This issue is not new. For decades, our brothers and sisters have fallen to their personal demons. Although I am not a fan of statistics, as they can often be changed and manipulated to capture what the individual wants them to reflect, Dr. Janet Savia, wrote in 2007 that she had examined every death certificate of firefighters in North Carolina from 1984-1999. She found that we are three times more likely to die by our own hands than in the performance of admittedly dangerous job duties. Although this study taught us so much, the downfall is that the study only included those whose primary occupation was listed as firefighter. After all, we know that career firefighters only make up roughly 30 percent of the American fire service. This means 70 percent of firefighters weren’t included in the study, so arguably that 3:1 ratio could be substantially higher.

Enough with the studies and statistics, let’s talk reality. There is a dark side of this craft that we don’t like to discuss and would rather ignore. Sooner or later we will answer calls that feature death, destruction, the lifeless bodies of children, the mangled remains of car accident victims, the charred bodies of burn patients, and the passing of the “frequent flyers” whom we have grown to care for like family. These are the things that we have accepted as casualties of the job. We were taught that these circumstances were normal and that we must accept and deal withthem. What happens when the smells, visions, and other frequent reminders of past calls come calling once again? We know that these wounds are not visible to the naked eye and yet many suffer from their effects. Why are they not as accepted and legitimized as broken bones or bad joints? Why is it easier for a firefighter to call out sick from work because they have a stomach bug but a mental health day is frowned upon?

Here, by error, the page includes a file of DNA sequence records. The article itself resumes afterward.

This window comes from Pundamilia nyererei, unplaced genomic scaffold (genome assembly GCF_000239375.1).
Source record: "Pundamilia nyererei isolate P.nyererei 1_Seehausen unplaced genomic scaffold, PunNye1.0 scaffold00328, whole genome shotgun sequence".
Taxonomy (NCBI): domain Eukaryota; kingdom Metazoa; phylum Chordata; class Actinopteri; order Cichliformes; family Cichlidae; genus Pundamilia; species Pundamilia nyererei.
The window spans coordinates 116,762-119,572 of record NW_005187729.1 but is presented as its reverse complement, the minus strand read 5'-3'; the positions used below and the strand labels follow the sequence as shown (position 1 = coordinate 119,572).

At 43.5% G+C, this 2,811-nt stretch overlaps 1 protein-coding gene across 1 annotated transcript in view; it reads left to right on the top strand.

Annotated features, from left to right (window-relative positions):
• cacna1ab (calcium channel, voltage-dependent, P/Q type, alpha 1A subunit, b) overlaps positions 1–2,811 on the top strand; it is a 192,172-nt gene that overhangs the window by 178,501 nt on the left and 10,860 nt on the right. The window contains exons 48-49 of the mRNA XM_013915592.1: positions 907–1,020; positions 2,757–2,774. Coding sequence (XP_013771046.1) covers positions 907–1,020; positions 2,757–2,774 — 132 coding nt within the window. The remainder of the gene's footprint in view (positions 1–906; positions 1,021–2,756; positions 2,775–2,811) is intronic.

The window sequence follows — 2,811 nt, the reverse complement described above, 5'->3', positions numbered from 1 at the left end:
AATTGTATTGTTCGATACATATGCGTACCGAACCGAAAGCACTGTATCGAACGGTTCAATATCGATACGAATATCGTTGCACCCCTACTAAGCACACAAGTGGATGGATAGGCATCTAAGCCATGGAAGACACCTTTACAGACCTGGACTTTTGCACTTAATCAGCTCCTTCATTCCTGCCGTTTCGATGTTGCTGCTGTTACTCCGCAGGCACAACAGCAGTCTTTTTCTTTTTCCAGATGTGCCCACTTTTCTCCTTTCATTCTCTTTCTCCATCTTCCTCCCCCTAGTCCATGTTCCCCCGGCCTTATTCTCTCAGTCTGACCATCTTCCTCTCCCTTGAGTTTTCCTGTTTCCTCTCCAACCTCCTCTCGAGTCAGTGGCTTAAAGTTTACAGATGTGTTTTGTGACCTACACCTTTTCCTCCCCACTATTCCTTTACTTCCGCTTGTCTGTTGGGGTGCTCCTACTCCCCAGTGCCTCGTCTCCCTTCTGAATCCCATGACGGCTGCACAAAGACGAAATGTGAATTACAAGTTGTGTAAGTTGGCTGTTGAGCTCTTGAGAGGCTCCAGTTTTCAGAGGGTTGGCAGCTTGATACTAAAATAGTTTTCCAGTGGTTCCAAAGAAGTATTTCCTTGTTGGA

There’s Help Out There

Fortunately, there are various resources available, one of the easiest being peer support. Let me preface by saying that this won’t “fix” your mental illnesses, but it has been proven to help by simply lending an ear. Peer support has been around since the 18th century, so it isn’t a new concept. Its first roots are traced back to a psychiatric hospital in France, where the governor of the facility recognized the value of employing recovered patients as hospital staff. They were found to be gentler and more honest with patients than the staff. The same concept can and should be used in the fire service today. It is quite simple to do and with the proper training it can be as beneficial and productive as traditional therapies.